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India announced close to $1 billion in incentives to lure computer manufacturers, reduce the trade deficit, attain self-reliance in electronic goods, and become a chief global supplier as the world plans to shun China, the Wall Street Journal reports.
A reward program was approved to drive production of laptops, tablets, and other computers in India, including up to 4% cashback on sales, depending on production growth over the four years starting April.
The incentive program has direct and indirect employment generation potential for almost 180,000 people and a production valuation of $45 billion, with over 75% exported through March 2025.
The country is planning to introduce tariffs and perks to attract manufacturers.
The initiative is aimed to attract the top five global giants, which have been devised under discussion with the leading manufacturers. They include Apple and HP Inc (NYSE: HPQ).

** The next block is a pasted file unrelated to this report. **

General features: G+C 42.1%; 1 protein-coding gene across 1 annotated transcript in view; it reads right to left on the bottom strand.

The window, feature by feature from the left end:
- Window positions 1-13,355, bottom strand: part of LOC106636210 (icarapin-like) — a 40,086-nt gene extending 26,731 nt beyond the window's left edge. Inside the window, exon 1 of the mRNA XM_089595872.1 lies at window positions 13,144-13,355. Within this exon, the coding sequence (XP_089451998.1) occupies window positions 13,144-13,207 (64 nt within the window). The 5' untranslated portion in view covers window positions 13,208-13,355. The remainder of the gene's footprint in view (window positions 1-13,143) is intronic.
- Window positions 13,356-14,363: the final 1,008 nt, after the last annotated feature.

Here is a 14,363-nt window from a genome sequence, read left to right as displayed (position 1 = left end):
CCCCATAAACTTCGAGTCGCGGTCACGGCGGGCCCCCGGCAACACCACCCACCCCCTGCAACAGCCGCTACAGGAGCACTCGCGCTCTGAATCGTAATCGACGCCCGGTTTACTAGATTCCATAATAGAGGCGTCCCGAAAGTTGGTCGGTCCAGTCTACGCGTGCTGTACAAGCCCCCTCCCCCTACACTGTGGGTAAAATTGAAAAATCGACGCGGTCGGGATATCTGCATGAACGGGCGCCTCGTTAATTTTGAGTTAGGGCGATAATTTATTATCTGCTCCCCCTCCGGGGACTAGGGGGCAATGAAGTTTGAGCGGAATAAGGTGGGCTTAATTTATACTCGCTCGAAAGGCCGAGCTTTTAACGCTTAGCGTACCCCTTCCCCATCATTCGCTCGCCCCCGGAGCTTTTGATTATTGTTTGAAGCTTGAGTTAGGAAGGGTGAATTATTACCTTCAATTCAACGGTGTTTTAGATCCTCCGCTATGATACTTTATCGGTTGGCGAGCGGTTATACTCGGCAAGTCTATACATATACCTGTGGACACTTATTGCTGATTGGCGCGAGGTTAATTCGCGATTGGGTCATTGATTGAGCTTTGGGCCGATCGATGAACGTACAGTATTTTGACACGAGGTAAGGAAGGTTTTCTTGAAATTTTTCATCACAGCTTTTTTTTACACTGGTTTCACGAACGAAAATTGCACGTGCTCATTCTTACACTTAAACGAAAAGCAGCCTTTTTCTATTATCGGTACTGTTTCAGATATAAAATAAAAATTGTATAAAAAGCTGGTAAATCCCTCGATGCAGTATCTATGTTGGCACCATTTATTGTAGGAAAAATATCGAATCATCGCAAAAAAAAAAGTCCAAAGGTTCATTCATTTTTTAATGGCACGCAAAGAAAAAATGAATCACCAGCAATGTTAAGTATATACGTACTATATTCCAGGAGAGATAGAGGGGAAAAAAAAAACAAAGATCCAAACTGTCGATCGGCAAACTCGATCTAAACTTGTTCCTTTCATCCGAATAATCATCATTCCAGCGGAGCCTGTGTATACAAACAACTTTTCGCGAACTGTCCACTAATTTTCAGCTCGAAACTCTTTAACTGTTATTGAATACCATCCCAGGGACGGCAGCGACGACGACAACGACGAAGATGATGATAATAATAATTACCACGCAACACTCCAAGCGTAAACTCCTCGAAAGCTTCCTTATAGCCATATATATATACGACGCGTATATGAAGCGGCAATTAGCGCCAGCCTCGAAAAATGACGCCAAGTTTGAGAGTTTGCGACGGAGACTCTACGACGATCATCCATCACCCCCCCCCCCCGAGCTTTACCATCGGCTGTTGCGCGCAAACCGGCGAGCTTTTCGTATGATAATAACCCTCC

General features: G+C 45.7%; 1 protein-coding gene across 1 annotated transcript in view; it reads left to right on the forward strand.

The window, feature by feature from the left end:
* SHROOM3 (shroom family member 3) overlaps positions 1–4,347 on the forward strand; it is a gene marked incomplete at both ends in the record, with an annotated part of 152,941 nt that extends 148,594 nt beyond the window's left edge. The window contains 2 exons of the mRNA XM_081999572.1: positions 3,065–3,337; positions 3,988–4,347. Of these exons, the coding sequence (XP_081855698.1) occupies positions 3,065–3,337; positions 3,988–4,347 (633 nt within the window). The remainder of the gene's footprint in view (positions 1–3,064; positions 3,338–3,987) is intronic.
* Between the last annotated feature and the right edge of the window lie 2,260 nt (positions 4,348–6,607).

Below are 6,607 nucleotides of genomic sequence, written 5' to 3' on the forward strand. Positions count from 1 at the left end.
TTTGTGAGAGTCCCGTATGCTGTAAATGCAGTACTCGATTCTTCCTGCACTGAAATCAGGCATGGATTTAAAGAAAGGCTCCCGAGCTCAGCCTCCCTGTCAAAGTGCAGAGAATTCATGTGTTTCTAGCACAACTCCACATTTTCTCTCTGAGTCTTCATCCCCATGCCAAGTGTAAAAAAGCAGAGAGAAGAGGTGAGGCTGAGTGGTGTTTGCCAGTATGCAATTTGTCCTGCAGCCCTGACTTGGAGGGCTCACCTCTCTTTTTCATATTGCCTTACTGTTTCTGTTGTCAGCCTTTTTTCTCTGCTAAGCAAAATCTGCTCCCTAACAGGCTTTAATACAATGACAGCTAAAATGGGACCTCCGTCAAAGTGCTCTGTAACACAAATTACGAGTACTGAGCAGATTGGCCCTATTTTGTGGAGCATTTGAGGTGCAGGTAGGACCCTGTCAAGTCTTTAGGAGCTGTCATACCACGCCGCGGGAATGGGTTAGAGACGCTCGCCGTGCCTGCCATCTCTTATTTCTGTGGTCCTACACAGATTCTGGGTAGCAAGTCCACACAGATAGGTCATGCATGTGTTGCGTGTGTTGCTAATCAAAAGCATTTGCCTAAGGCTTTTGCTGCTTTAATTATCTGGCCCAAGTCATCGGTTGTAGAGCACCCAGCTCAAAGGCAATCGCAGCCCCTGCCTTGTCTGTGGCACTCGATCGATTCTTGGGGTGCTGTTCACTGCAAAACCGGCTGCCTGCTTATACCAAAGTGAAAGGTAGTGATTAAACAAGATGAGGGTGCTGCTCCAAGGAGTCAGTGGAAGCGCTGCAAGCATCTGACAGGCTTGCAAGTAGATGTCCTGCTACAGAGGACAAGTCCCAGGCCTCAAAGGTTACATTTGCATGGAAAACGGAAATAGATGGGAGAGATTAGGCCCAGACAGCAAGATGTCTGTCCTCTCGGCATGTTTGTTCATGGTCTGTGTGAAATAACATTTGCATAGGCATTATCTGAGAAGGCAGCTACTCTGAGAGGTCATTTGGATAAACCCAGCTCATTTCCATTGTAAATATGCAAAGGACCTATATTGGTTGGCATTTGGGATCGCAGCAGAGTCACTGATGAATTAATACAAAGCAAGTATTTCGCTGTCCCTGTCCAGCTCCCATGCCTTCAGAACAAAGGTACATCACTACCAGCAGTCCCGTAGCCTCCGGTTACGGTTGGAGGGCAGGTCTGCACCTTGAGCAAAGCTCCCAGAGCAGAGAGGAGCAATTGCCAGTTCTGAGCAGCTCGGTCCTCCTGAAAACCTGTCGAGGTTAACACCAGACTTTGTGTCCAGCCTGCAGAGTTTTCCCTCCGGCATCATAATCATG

The pandemic wreaked havoc on the economy, with the GDP contracting over 15% between March and September.
As a result, the government devised initiatives including relaxation on foreign investment restrictions, tax breaks, and other incentives to drive growth.
India imports over 80% of the laptops and tablets from China, which have climbed over 40% in the past five years to around $4.2 billion following higher online activities. However, Indian manufacturers have failed to compete with Chinese imports to pricing.
India might end up accounting for 20% of the world’s production of cellphones, laptops, and tablets under the initiatives.
The country expects the local production for laptop and tablet production to catch up similar to that of its smartphone industry as the latter has contributed to billions of dollars of investment and job creation.
China’s increasing labor costs, the geopolitical trade and security environment, and the COVID-19 pandemic could compel global companies to look at alternative destinations like India.
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